Many have been worried about light pollution that obscures the sky and some have gone as far as speculating that the inability of city folks to view the stars overhead is eating into the human psyche. Those who have burned the midnight oil in North America to view the total lunar eclipse recently may be comforted by the fact that there are three more to follow soon. The sky is indeed interesting, but there are more interesting ideas to think about. Watching the sky is not going to change anything – thinking about what could be out there, may.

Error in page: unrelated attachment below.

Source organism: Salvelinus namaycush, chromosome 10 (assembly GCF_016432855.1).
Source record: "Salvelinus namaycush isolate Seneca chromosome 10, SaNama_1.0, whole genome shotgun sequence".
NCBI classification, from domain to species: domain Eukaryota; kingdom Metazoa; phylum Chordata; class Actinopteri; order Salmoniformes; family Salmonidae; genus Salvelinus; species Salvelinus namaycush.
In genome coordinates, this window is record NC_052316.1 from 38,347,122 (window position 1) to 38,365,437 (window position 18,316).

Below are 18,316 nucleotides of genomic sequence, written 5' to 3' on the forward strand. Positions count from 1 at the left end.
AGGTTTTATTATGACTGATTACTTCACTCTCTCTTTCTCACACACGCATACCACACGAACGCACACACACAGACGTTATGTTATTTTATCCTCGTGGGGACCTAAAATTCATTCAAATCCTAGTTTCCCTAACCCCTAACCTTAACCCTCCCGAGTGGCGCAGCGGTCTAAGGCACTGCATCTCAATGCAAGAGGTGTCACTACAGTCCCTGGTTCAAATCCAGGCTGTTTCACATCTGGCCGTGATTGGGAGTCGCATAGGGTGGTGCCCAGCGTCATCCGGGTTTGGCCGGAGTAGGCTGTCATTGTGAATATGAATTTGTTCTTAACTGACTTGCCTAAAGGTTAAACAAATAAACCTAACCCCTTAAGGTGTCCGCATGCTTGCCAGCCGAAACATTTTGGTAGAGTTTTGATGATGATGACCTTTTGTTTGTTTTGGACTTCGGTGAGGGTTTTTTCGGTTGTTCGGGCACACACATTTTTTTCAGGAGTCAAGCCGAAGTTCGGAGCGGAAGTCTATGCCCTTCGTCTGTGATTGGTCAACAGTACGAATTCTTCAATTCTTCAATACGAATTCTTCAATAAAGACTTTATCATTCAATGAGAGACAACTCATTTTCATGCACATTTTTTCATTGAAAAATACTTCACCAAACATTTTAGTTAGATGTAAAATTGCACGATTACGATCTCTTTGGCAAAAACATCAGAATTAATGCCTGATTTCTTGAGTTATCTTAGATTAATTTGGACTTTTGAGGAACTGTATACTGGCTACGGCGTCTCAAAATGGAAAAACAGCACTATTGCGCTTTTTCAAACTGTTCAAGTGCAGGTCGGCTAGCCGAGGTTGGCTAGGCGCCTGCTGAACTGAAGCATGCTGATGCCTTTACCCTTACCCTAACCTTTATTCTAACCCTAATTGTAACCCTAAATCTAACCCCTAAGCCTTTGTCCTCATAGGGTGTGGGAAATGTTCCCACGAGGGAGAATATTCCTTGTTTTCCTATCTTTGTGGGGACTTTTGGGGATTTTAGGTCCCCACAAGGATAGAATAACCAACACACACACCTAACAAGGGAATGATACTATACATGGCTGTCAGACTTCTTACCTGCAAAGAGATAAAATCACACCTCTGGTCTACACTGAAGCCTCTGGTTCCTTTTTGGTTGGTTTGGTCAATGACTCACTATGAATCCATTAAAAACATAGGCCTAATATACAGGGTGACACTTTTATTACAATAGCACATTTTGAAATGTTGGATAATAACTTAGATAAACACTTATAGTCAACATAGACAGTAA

Conventional education methods have stressed such mediocre attempts to understand science – a trip to the planetarium and a stroll down to the backyard pond – on the premise that seeing, touching and feeling stuff will enhance understanding. In a world of accelerating abstract knowledge, such practicality comes with a huge cost. Real astrophysicists do not “look up” and real biologists are not enamored by the Petri dish. Knowledge comes from imagination and not by verifiable experiments. Mechanics and experimentalism can only sustain the status-quo and not advance it.
So, next time somebody implores you “to look up” to the heavens to learn, think about how much more could be learned by just looking down.